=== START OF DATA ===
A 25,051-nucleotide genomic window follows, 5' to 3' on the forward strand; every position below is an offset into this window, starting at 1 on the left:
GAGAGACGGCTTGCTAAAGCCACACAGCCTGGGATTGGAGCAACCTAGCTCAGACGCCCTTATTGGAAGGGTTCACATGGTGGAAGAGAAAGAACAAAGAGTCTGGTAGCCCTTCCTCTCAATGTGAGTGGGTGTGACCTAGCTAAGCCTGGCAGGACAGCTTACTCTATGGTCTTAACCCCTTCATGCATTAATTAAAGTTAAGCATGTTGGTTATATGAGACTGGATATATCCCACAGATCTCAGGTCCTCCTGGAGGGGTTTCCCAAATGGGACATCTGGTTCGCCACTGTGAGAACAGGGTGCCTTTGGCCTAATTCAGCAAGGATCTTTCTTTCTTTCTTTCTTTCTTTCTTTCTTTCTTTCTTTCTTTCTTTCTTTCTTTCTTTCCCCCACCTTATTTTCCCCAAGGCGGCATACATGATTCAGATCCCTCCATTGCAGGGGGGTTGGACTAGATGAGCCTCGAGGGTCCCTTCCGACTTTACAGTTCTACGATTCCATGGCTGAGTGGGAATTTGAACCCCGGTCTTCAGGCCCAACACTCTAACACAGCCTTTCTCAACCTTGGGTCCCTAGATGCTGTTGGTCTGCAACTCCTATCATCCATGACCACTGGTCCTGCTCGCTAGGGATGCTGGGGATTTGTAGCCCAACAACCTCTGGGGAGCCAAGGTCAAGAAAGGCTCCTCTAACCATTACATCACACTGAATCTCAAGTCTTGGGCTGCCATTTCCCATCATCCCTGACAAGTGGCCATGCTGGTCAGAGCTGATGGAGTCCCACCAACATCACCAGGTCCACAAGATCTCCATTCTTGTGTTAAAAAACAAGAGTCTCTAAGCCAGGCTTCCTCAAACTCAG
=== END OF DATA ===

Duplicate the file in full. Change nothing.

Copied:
A 25,051-nucleotide genomic window follows, 5' to 3' on the forward strand; every position below is an offset into this window, starting at 1 on the left:
GAGAGACGGCTTGCTAAAGCCACACAGCCTGGGATTGGAGCAACCTAGCTCAGACGCCCTTATTGGAAGGGTTCACATGGTGGAAGAGAAAGAACAAAGAGTCTGGTAGCCCTTCCTCTCAATGTGAGTGGGTGTGACCTAGCTAAGCCTGGCAGGACAGCTTACTCTATGGTCTTAACCCCTTCATGCATTAATTAAAGTTAAGCATGTTGGTTATATGAGACTGGATATATCCCACAGATCTCAGGTCCTCCTGGAGGGGTTTCCCAAATGGGACATCTGGTTCGCCACTGTGAGAACAGGGTGCCTTTGGCCTAATTCAGCAAGGATCTTTCTTTCTTTCTTTCTTTCTTTCTTTCTTTCTTTCTTTCTTTCTTTCTTTCTTTCTTTCCCCCACCTTATTTTCCCCAAGGCGGCATACATGATTCAGATCCCTCCATTGCAGGGGGGTTGGACTAGATGAGCCTCGAGGGTCCCTTCCGACTTTACAGTTCTACGATTCCATGGCTGAGTGGGAATTTGAACCCCGGTCTTCAGGCCCAACACTCTAACACAGCCTTTCTCAACCTTGGGTCCCTAGATGCTGTTGGTCTGCAACTCCTATCATCCATGACCACTGGTCCTGCTCGCTAGGGATGCTGGGGATTTGTAGCCCAACAACCTCTGGGGAGCCAAGGTCAAGAAAGGCTCCTCTAACCATTACATCACACTGAATCTCAAGTCTTGGGCTGCCATTTCCCATCATCCCTGACAAGTGGCCATGCTGGTCAGAGCTGATGGAGTCCCACCAACATCACCAGGTCCACAAGATCTCCATTCTTGTGTTAAAAAACAAGAGTCTCTAAGCCAGGCTTCCTCAAACTCAG